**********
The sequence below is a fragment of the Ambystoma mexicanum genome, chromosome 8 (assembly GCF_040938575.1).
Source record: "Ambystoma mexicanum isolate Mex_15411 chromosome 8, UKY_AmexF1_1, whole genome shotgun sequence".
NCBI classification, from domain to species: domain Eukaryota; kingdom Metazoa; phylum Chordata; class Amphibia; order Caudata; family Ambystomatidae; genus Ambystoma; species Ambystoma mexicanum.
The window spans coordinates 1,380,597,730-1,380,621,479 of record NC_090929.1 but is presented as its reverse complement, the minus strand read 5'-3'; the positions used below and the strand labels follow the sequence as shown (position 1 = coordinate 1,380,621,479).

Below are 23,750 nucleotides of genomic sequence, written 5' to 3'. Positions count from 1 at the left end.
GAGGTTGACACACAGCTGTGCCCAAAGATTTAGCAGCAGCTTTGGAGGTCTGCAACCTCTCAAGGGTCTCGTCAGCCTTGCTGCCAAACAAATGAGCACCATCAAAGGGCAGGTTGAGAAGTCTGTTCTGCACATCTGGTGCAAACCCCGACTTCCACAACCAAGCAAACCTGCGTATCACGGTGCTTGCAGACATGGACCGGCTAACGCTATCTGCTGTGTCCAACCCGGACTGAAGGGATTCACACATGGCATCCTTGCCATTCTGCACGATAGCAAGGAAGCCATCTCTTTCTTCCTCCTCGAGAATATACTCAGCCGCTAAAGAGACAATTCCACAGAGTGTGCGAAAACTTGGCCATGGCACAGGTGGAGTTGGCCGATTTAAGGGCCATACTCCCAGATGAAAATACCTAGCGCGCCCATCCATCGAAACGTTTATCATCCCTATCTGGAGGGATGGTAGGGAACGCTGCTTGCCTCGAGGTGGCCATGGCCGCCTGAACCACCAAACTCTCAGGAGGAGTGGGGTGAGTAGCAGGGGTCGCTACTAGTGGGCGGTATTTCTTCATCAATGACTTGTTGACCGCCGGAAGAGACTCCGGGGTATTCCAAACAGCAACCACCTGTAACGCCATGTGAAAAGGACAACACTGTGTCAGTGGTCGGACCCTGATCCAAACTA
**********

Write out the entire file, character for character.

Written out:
The sequence below is a fragment of the Ambystoma mexicanum genome, chromosome 8 (assembly GCF_040938575.1).
Source record: "Ambystoma mexicanum isolate Mex_15411 chromosome 8, UKY_AmexF1_1, whole genome shotgun sequence".
NCBI classification, from domain to species: domain Eukaryota; kingdom Metazoa; phylum Chordata; class Amphibia; order Caudata; family Ambystomatidae; genus Ambystoma; species Ambystoma mexicanum.
The window spans coordinates 1,380,597,730-1,380,621,479 of record NC_090929.1 but is presented as its reverse complement, the minus strand read 5'-3'; the positions used below and the strand labels follow the sequence as shown (position 1 = coordinate 1,380,621,479).

Below are 23,750 nucleotides of genomic sequence, written 5' to 3'. Positions count from 1 at the left end.
GAGGTTGACACACAGCTGTGCCCAAAGATTTAGCAGCAGCTTTGGAGGTCTGCAACCTCTCAAGGGTCTCGTCAGCCTTGCTGCCAAACAAATGAGCACCATCAAAGGGCAGGTTGAGAAGTCTGTTCTGCACATCTGGTGCAAACCCCGACTTCCACAACCAAGCAAACCTGCGTATCACGGTGCTTGCAGACATGGACCGGCTAACGCTATCTGCTGTGTCCAACCCGGACTGAAGGGATTCACACATGGCATCCTTGCCATTCTGCACGATAGCAAGGAAGCCATCTCTTTCTTCCTCCTCGAGAATATACTCAGCCGCTAAAGAGACAATTCCACAGAGTGTGCGAAAACTTGGCCATGGCACAGGTGGAGTTGGCCGATTTAAGGGCCATACTCCCAGATGAAAATACCTAGCGCGCCCATCCATCGAAACGTTTATCATCCCTATCTGGAGGGATGGTAGGGAACGCTGCTTGCCTCGAGGTGGCCATGGCCGCCTGAACCACCAAACTCTCAGGAGGAGTGGGGTGAGTAGCAGGGGTCGCTACTAGTGGGCGGTATTTCTTCATCAATGACTTGTTGACCGCCGGAAGAGACTCCGGGGTATTCCAAACAGCAACCACCTGTAACGCCATGTGAAAAGGACAACACTGTGTCAGTGGTCGGACCCTGATCCAAACTA